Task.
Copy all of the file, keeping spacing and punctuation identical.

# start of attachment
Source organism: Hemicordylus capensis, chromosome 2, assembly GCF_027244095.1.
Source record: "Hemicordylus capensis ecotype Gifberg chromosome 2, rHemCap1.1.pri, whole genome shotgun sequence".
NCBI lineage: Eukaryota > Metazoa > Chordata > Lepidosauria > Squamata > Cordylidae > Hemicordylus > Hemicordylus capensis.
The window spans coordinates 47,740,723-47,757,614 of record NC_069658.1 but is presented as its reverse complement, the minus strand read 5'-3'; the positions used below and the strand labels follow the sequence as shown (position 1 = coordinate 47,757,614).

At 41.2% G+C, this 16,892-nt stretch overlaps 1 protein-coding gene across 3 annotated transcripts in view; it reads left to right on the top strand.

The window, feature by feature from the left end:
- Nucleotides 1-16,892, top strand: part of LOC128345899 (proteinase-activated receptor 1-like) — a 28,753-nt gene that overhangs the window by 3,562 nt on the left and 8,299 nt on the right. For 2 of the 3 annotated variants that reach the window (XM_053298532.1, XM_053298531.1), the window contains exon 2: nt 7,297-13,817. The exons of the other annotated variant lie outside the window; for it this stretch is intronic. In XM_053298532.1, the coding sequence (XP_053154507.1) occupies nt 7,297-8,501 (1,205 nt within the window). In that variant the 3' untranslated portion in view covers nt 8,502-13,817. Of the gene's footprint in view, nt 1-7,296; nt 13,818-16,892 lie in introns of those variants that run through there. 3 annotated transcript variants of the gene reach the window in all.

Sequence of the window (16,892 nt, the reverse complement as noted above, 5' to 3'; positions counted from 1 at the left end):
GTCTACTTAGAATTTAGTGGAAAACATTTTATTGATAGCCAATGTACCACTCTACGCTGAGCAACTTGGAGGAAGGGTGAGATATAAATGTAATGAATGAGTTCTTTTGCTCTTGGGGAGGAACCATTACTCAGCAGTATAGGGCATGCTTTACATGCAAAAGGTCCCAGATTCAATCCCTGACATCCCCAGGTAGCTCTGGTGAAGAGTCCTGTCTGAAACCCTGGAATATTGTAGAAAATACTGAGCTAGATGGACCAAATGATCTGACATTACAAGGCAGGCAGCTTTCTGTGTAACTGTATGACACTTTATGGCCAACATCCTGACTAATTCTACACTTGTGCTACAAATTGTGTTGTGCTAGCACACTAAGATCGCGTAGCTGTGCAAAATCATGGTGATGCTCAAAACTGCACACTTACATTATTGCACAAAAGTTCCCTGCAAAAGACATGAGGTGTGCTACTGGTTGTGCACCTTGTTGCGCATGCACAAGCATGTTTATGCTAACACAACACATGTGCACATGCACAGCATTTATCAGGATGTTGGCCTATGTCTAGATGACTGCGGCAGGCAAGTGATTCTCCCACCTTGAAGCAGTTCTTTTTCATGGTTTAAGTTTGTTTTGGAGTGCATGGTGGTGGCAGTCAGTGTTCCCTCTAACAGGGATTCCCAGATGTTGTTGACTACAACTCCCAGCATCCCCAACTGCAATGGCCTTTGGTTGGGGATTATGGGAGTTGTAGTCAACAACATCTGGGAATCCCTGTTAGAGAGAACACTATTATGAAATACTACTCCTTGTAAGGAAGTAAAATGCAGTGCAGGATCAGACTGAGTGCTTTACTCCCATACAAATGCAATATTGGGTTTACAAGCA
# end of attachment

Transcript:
Source organism: Hemicordylus capensis, chromosome 2, assembly GCF_027244095.1.
Source record: "Hemicordylus capensis ecotype Gifberg chromosome 2, rHemCap1.1.pri, whole genome shotgun sequence".
NCBI lineage: Eukaryota > Metazoa > Chordata > Lepidosauria > Squamata > Cordylidae > Hemicordylus > Hemicordylus capensis.
The window spans coordinates 47,740,723-47,757,614 of record NC_069658.1 but is presented as its reverse complement, the minus strand read 5'-3'; the positions used below and the strand labels follow the sequence as shown (position 1 = coordinate 47,757,614).

At 41.2% G+C, this 16,892-nt stretch overlaps 1 protein-coding gene across 3 annotated transcripts in view; it reads left to right on the top strand.

The window, feature by feature from the left end:
- Nucleotides 1-16,892, top strand: part of LOC128345899 (proteinase-activated receptor 1-like) — a 28,753-nt gene that overhangs the window by 3,562 nt on the left and 8,299 nt on the right. For 2 of the 3 annotated variants that reach the window (XM_053298532.1, XM_053298531.1), the window contains exon 2: nt 7,297-13,817. The exons of the other annotated variant lie outside the window; for it this stretch is intronic. In XM_053298532.1, the coding sequence (XP_053154507.1) occupies nt 7,297-8,501 (1,205 nt within the window). In that variant the 3' untranslated portion in view covers nt 8,502-13,817. Of the gene's footprint in view, nt 1-7,296; nt 13,818-16,892 lie in introns of those variants that run through there. 3 annotated transcript variants of the gene reach the window in all.

Sequence of the window (16,892 nt, the reverse complement as noted above, 5' to 3'; positions counted from 1 at the left end):
GTCTACTTAGAATTTAGTGGAAAACATTTTATTGATAGCCAATGTACCACTCTACGCTGAGCAACTTGGAGGAAGGGTGAGATATAAATGTAATGAATGAGTTCTTTTGCTCTTGGGGAGGAACCATTACTCAGCAGTATAGGGCATGCTTTACATGCAAAAGGTCCCAGATTCAATCCCTGACATCCCCAGGTAGCTCTGGTGAAGAGTCCTGTCTGAAACCCTGGAATATTGTAGAAAATACTGAGCTAGATGGACCAAATGATCTGACATTACAAGGCAGGCAGCTTTCTGTGTAACTGTATGACACTTTATGGCCAACATCCTGACTAATTCTACACTTGTGCTACAAATTGTGTTGTGCTAGCACACTAAGATCGCGTAGCTGTGCAAAATCATGGTGATGCTCAAAACTGCACACTTACATTATTGCACAAAAGTTCCCTGCAAAAGACATGAGGTGTGCTACTGGTTGTGCACCTTGTTGCGCATGCACAAGCATGTTTATGCTAACACAACACATGTGCACATGCACAGCATTTATCAGGATGTTGGCCTATGTCTAGATGACTGCGGCAGGCAAGTGATTCTCCCACCTTGAAGCAGTTCTTTTTCATGGTTTAAGTTTGTTTTGGAGTGCATGGTGGTGGCAGTCAGTGTTCCCTCTAACAGGGATTCCCAGATGTTGTTGACTACAACTCCCAGCATCCCCAACTGCAATGGCCTTTGGTTGGGGATTATGGGAGTTGTAGTCAACAACATCTGGGAATCCCTGTTAGAGAGAACACTATTATGAAATACTACTCCTTGTAAGGAAGTAAAATGCAGTGCAGGATCAGACTGAGTGCTTTACTCCCATACAAATGCAATATTGGGTTTACAAGCA